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Sandhya - Panel from Yayati

Oil on canvas
20' x 8'

Sandhya is the last section of 'Yayati'. “Yayati is a powerful king of the Lunar clan and a winner of many wars. He is also an inveterate hedonist who enjoys the companionship of beautiful women including of his two wives Devayani and Sarmistha. He is cursed for his intemperance by Sukracharya, father of his incensed wife Devayani, and inflicted with premature old age. To escape his fate Yayati pleads with his five sons to lend him their youth in exchange for his kingdom. The youngest of them, Puru, finally accedes to his wishes and frees him from his curse. Yayati returns to his life of pleasure once again but even after aeons of indulgence, he finds his desire insatiable and eventually realizes that indulgence only feeds human desires. He then returns his son’s youth, takes back his decrepitude and leads a more satisfied and wiser life. Yayati is not one of the central characters of the Mahabharata but Ramachandran found his story deeply moving. Unlike the usual hero he is not miraculously powerful or invincible, or the usual brave man who undertakes impossible tasks against all odds. He is a hero who is flawed, is vulnerable and all too human. It is this aspect of Yayati that appeals to Ramachandran. Explaining this is an interview, he says: ‘He is a human being with normal human failings and foibles. He is self-centered, even selfish.’ And more importantly, ‘unlike the major characters of the Mahabharata, he is not bound by a traditional set of values…He recognizes the call of the body and spirit. He does not negate one for the other. This makes him a complete man.’ A man complete with desires, aspirations and failings, Yayati is the ordinary man as hero and his story, Ramachandran recognized, is the story of everyman expressed in an archetypal myth. Yayati is conceived as a temple to human vulnerability, a temple to man who does not aspire to be God, and to the sensuality he finds irresistible…”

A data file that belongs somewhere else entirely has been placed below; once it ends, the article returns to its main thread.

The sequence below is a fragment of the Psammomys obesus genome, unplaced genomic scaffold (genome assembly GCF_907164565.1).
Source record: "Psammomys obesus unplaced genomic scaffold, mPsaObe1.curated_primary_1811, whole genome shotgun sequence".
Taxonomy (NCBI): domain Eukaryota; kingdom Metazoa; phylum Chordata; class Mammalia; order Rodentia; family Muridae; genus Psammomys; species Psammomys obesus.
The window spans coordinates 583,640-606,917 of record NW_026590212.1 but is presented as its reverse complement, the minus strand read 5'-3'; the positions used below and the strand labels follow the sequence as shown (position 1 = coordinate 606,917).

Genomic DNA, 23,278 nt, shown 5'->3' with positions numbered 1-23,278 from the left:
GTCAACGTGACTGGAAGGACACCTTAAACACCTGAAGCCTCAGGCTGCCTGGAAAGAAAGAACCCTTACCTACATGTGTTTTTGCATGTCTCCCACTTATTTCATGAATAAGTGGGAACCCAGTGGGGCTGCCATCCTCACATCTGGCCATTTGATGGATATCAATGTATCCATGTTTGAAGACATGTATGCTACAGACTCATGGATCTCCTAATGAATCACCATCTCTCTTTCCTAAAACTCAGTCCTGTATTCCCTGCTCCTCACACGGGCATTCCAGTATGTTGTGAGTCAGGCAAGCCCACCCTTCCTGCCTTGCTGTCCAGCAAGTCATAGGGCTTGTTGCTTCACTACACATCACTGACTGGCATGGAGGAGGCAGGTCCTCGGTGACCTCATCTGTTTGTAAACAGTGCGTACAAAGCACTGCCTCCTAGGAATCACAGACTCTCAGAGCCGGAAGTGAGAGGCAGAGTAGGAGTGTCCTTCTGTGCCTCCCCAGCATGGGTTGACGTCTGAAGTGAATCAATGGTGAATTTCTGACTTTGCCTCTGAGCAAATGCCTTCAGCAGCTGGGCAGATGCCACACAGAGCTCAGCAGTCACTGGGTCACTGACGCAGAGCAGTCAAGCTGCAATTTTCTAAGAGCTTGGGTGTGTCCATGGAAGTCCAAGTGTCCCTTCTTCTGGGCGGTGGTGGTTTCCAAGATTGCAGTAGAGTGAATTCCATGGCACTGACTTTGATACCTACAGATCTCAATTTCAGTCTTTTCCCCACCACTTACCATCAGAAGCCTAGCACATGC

(This extract has been taken from ‘A Ramachandran: A Retrospective’ written by Professor Siva Kumar) A professor of Art History at Viswa Bharati University at Santiniketan (West Bengal, India), Professor Siva Kumar has done extensive research on Indian modern art. His numerous publications include ‘The Santiniketan Murals’, ‘Santiniketan: The Making of a Contextual Modernism’ and 'K G Subramanyan: A Retrospective’. He has also curated several major exhibitions for the National Gallery of Modern Art, New Delhi, including the recently-held centenary retrospective of Benode Behari Mukherjee (curated with artist and Professor Gulam Mohammed Sheikh).